13. How does the spouse opposing an attorney fee request per Family Code 2030 – 2032 explain his or her opposition?
Opposing an attorney fee request made per Family Code 2030-2032 requires diligence. Not wanting to pay is irrelevant. What matters is showing the court the requesting spouse does not have a need, there is no disparity or the spouse opposing it doesn’t have the ability to pay. The opposing spouse can also show the amount requested is unreasonable or unnecessary. These are only some of the proper reasons to oppose a Family Code 2030 request.
The paperwork that comprises the opposition includes certain judicial council forms, the opposing spouse’s declaration and generally a declaration from that spouse’s attorney. An attorney’s assistance and/or representation is important.
14. What are some tips for a spouse requesting attorney’s fees per Family Code 2030 – 2032?
Here are some general tips for the spouse that makes the Family Code 2030 request:
- Hire an experienced family law attorney to make the request on your behalf. It can make a significant difference when the paperwork is done correctly.
- Don’t overreach or understate the need. Ask for a reasonable amount, not high and not low.
- Your declaration should go into your need, the disparity and the other spouse’s ability to pay.
- If you are also receiving support (child support, spousal support or both), factor that into the net disposable income equation. You may tell the Family Court that you want attorney’s fees to be paid from your spouse’s income. But does your spouse also pay you support from that same income? Have you figured out what your net disposable income is compared to your spouse when you factor in support? Is it still very different? Or close to the same?
- Don’t assume income is the only source. Property can be sold to pay for attorney’s fees. Accounts can be accessed. Stocks can be sold. Home equity lines of credit can be used. These are just a few of many examples.
15. What are some tips for a spouse opposing an attorney fee request per Family Code 2030 – 2032?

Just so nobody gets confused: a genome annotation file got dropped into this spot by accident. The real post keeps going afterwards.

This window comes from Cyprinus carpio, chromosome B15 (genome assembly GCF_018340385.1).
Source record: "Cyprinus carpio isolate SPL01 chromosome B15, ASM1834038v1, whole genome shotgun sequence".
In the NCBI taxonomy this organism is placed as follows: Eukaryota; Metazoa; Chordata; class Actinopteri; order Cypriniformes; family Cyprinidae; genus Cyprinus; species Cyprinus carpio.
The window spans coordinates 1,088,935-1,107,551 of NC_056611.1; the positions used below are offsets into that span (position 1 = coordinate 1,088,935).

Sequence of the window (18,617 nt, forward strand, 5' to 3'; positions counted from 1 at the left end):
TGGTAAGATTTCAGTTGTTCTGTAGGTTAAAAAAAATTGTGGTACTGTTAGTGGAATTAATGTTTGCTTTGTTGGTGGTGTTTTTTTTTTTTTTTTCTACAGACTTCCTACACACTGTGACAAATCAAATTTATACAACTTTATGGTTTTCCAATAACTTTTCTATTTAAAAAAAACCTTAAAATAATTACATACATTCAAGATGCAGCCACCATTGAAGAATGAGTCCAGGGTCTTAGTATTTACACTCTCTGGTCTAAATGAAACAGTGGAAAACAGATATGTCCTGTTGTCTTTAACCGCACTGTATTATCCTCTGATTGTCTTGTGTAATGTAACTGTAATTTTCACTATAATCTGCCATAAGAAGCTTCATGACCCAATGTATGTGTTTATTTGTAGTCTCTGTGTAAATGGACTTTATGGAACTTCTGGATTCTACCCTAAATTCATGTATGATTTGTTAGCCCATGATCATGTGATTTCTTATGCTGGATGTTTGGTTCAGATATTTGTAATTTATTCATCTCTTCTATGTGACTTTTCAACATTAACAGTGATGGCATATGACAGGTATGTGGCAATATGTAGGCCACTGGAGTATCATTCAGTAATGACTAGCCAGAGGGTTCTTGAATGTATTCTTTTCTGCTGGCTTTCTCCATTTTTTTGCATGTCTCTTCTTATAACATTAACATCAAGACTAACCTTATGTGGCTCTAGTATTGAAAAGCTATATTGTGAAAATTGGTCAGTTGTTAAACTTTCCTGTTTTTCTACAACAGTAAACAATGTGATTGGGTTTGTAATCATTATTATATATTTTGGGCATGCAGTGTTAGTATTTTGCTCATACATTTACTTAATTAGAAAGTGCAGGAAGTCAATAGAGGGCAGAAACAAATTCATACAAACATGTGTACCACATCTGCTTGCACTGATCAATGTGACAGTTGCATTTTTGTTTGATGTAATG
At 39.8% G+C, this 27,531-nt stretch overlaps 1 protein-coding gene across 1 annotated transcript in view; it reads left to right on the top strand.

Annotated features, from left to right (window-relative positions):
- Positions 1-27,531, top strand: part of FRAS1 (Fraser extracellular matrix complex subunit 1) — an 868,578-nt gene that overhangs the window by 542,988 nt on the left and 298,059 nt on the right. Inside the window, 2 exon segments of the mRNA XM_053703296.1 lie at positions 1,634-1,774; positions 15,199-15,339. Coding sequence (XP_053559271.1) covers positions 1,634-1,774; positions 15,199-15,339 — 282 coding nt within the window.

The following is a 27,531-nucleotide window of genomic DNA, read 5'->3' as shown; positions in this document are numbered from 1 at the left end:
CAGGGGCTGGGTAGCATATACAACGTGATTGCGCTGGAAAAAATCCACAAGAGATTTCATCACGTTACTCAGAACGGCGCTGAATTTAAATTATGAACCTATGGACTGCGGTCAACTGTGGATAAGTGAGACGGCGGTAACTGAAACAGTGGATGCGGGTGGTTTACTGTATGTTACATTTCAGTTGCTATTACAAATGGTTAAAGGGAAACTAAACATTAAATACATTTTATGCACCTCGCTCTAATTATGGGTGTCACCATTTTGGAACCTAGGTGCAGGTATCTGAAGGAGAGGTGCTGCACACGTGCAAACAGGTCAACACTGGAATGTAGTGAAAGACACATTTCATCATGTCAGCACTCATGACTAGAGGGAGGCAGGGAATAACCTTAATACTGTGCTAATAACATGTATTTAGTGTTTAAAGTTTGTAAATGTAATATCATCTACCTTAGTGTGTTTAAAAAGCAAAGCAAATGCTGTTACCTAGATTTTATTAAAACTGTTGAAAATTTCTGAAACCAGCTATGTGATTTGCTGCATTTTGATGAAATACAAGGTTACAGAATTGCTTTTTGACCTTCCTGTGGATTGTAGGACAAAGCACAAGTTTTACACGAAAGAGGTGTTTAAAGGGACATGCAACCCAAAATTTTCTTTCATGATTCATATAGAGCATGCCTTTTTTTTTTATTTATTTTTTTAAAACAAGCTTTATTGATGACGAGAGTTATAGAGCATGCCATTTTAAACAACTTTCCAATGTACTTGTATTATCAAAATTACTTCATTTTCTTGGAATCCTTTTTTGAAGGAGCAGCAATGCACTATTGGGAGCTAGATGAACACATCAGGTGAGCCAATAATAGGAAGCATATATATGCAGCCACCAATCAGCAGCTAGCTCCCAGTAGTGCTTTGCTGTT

Here are some general tips for the spouse that opposes the Family Code 2030 request:
- Similar to our tip, above, please hire an experienced family law attorney.
- If there is a clear disparity in income or access to funds and it is likely the family court will order fees against you, consider making a reasonable offer to avoid spending thousands of dollars in opposing the request.
- If your spouse’s fees are procedurally or substantively defective, strategize carefully with your lawyer as to how much of that you point out in your opposition paperwork versus bringing it up at the hearing. This depends in part on the California county your case is pending and the style of the court and judges there.
- If there is no source from which attorney’s fees can be paid, point that out clearly in your opposition.
- If you are paying spousal and/or child support then do the math as to why your net disposable income is not that different from that of your spouse.
- If you are not paying spousal and/or child support but such a request is pending or likely coming, point that out.
- Just telling the court you cannot afford to pay your spouse’s attorney fees may not be enough unless you have evidentiary support. Show the Family Court in your paperwork and at the hearing with proper, admissible evidence, why your position is actually fact and why that disparity or access your spouse claims exists actually does not. Be prepared to explain to the court how you are paying your own attorney’s fees.
Did you enjoy what you just read?
If you have an Orange County divorce, legal separation or annulment matter, you may contact us for an affordable strategy session. While this article focused on attorney’s fees per Family Code 2030 through 2032, there are other ways to obtain attorney’s fees in a divorce. Check out our article on Family Code 271 as another example.
And finally, as promised earlier in this guide, below is the full text of Family Code 2030, 2031 and 2032 as of the date we write this guide in 2016. Family Code sections may get amended from time to time so do not assume what you read below is the updated code section. This article is current as of the date it was written.
The full text of Family Code 2030, 2031 and 2032
Full text of Family Code 2030:
2030. (a) (1) In a proceeding for dissolution of marriage, nullity of marriage, or legal separation of the parties, and in any proceeding subsequent to entry of a related judgment, the court shall ensure that each party has access to legal representation, including access early in the proceedings, to preserve each party’s rights by ordering, if necessary based on the income and needs assessments, one party, except a governmental entity, to pay to the other party, or to the other party’s attorney, whatever amount is reasonably necessary for attorney’s fees and for the cost of maintaining or defending the proceeding during the pendency of the proceeding.